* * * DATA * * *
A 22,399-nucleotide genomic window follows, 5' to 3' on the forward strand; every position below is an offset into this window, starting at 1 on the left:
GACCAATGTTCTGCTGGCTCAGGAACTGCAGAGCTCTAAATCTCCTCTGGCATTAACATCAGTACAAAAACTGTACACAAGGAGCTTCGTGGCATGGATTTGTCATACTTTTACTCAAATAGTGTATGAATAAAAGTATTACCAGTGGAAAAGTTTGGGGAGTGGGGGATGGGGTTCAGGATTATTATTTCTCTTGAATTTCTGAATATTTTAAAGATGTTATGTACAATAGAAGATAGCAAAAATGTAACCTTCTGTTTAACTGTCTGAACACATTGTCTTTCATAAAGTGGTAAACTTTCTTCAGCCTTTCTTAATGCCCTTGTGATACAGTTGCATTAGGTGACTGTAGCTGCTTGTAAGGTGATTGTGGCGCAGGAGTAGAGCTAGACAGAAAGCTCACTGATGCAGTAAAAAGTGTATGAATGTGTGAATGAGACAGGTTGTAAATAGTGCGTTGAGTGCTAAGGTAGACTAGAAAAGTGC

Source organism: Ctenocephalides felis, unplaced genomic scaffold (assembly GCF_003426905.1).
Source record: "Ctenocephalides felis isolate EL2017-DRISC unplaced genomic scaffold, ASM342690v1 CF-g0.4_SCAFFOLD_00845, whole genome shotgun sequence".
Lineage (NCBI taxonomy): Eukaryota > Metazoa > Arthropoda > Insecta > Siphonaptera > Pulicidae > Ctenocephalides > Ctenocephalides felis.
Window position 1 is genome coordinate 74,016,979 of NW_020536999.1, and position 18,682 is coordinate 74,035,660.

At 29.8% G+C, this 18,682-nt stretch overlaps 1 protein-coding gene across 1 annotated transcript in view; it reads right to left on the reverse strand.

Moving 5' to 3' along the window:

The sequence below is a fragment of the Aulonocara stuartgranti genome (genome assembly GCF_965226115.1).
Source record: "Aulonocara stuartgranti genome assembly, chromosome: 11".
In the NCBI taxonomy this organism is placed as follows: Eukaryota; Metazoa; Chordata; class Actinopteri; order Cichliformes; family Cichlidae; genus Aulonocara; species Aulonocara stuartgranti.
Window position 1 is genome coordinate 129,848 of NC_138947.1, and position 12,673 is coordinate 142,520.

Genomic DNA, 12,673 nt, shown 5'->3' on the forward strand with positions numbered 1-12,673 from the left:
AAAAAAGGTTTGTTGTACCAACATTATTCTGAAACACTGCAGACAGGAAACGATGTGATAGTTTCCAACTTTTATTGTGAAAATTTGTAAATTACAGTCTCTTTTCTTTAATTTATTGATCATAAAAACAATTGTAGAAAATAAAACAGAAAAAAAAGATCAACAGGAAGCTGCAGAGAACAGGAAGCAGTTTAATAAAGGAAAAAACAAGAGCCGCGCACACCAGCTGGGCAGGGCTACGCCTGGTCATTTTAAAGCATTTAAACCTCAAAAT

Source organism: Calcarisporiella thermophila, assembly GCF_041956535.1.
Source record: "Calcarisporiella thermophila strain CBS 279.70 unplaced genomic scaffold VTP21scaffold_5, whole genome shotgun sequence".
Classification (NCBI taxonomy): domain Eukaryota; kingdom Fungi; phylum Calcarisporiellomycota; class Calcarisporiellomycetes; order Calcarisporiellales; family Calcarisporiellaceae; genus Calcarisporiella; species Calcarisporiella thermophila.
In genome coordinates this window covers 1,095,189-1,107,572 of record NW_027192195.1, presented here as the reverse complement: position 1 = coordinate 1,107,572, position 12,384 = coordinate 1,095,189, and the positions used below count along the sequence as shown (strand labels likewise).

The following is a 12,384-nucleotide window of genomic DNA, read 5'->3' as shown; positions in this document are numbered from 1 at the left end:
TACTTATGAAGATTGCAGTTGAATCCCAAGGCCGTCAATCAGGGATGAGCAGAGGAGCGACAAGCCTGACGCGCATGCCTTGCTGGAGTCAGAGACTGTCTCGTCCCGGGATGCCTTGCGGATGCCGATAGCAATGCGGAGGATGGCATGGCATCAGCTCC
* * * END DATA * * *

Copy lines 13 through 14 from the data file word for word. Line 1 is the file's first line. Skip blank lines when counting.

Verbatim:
Genomic DNA, 12,673 nt, shown 5'->3' on the forward strand with positions numbered 1-12,673 from the left:
AAAAAAGGTTTGTTGTACCAACATTATTCTGAAACACTGCAGACAGGAAACGATGTGATAGTTTCCAACTTTTATTGTGAAAATTTGTAAATTACAGTCTCTTTTCTTTAATTTATTGATCATAAAAACAATTGTAGAAAATAAAACAGAAAAAAAAGATCAACAGGAAGCTGCAGAGAACAGGAAGCAGTTTAATAAAGGAAAAAACAAGAGCCGCGCACACCAGCTGGGCAGGGCTACGCCTGGTCATTTTAAAGCATTTAAACCTCAAAAT